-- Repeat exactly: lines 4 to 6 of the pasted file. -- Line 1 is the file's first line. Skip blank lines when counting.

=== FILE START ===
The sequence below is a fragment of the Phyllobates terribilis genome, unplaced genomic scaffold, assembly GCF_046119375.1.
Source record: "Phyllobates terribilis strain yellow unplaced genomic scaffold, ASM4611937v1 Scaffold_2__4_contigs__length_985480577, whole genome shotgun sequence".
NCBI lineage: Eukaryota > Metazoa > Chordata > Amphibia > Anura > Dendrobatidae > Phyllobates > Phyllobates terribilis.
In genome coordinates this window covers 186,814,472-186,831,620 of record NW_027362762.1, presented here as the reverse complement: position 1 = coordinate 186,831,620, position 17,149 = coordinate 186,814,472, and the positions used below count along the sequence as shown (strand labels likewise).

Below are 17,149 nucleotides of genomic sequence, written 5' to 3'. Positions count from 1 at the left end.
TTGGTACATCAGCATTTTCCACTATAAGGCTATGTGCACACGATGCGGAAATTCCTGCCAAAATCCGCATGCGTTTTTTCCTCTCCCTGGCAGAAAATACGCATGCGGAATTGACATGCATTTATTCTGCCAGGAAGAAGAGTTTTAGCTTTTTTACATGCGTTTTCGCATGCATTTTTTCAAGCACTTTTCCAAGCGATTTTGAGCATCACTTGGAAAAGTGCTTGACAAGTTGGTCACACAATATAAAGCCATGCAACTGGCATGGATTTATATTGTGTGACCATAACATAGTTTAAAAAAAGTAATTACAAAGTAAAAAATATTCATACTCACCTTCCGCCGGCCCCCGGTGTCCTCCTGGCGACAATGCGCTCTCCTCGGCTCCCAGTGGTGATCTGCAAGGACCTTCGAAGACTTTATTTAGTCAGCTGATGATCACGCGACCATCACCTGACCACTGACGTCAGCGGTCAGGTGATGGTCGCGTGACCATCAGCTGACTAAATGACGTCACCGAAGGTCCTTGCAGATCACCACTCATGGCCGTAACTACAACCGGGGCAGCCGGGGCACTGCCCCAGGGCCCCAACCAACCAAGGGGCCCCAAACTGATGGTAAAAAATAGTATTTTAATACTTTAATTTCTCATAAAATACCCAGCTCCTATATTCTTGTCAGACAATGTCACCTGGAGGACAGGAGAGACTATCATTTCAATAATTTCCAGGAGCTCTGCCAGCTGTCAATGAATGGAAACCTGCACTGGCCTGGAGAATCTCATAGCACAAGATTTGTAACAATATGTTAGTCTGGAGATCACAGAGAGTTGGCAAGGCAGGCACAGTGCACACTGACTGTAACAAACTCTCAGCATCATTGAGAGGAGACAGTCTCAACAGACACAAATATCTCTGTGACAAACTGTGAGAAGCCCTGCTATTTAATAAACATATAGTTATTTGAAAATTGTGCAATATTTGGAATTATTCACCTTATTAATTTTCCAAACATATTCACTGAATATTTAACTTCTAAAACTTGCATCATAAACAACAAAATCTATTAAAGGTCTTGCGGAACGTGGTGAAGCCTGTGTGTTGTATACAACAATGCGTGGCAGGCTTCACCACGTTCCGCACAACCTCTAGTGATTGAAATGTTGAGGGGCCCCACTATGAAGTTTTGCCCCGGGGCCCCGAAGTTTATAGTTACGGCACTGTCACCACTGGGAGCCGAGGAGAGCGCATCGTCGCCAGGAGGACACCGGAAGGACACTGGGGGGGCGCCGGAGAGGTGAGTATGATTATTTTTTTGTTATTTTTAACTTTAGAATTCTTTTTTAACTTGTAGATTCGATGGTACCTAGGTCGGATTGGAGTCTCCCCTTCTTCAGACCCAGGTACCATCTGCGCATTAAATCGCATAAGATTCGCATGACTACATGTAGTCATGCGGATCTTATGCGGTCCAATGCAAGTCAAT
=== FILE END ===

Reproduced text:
In genome coordinates this window covers 186,814,472-186,831,620 of record NW_027362762.1, presented here as the reverse complement: position 1 = coordinate 186,831,620, position 17,149 = coordinate 186,814,472, and the positions used below count along the sequence as shown (strand labels likewise).

Below are 17,149 nucleotides of genomic sequence, written 5' to 3'. Positions count from 1 at the left end.
TTGGTACATCAGCATTTTCCACTATAAGGCTATGTGCACACGATGCGGAAATTCCTGCCAAAATCCGCATGCGTTTTTTCCTCTCCCTGGCAGAAAATACGCATGCGGAATTGACATGCATTTATTCTGCCAGGAAGAAGAGTTTTAGCTTTTTTACATGCGTTTTCGCATGCATTTTTTCAAGCACTTTTCCAAGCGATTTTGAGCATCACTTGGAAAAGTGCTTGACAAGTTGGTCACACAATATAAAGCCATGCAACTGGCATGGATTTATATTGTGTGACCATAACATAGTTTAAAAAAAGTAATTACAAAGTAAAAAATATTCATACTCACCTTCCGCCGGCCCCCGGTGTCCTCCTGGCGACAATGCGCTCTCCTCGGCTCCCAGTGGTGATCTGCAAGGACCTTCGAAGACTTTATTTAGTCAGCTGATGATCACGCGACCATCACCTGACCACTGACGTCAGCGGTCAGGTGATGGTCGCGTGACCATCAGCTGACTAAATGACGTCACCGAAGGTCCTTGCAGATCACCACTCATGGCCGTAACTACAACCGGGGCAGCCGGGGCACTGCCCCAGGGCCCCAACCAACCAAGGGGCCCCAAACTGATGGTAAAAAATAGTATTTTAATACTTTAATTTCTCATAAAATACCCAGCTCCTATATTCTTGTCAGACAATGTCACCTGGAGGACAGGAGAGACTATCATTTCAATAATTTCCAGGAGCTCTGCCAGCTGTCAATGAATGGAAACCTGCACTGGCCTGGAGAATCTCATAGCACAAGATTTGTAACAATATGTTAGTCTGGAGATCACAGAGAGTTGGCAAGGCAGGCACAGTGCACACTGACTGTAACAAACTCTCAGCATCATTGAGAGGAGACAGTCTCAACAGACACAAATATCTCTGTGACAAACTGTGAGAAGCCCTGCTATTTAATAAACATATAGTTATTTGAAAATTGTGCAATATTTGGAATTATTCACCTTATTAATTTTCCAAACATATTCACTGAATATTTAACTTCTAAAACTTGCATCATAAACAACAAAATCTATTAAAGGTCTTGCGGAACGTGGTGAAGCCTGTGTGTTGTATACAACAATGCGTGGCAGGCTTCACCACGTTCCGCACAACCTCTAGTGATTGAAATGTTGAGGGGCCCCACTATGAAGTTTTGCCCCGGGGCCCCGAAGTTTATAGTTACGGCACTGTCACCACTGGGAGCCGAGGAGAGCGCATCGTCGCCAGGAGGACACCGGAAGGACACTGGGGGGGCGCCGGAGAGGTGAGTATGATTATTTTTTTGTTATTTTTAACTTTAGAATTCTTTTTTAACTTGTAGATTCGATGGTACCTAGGTCGGATTGGAGTCTCCCCTTCTTCAGACCCAGGTACCATCTGCGCATTAAATCGCATAAGATTCGCATGACTACATGTAGTCATGCGGATCTTATGCGGTCCAATGCAAGTCAAT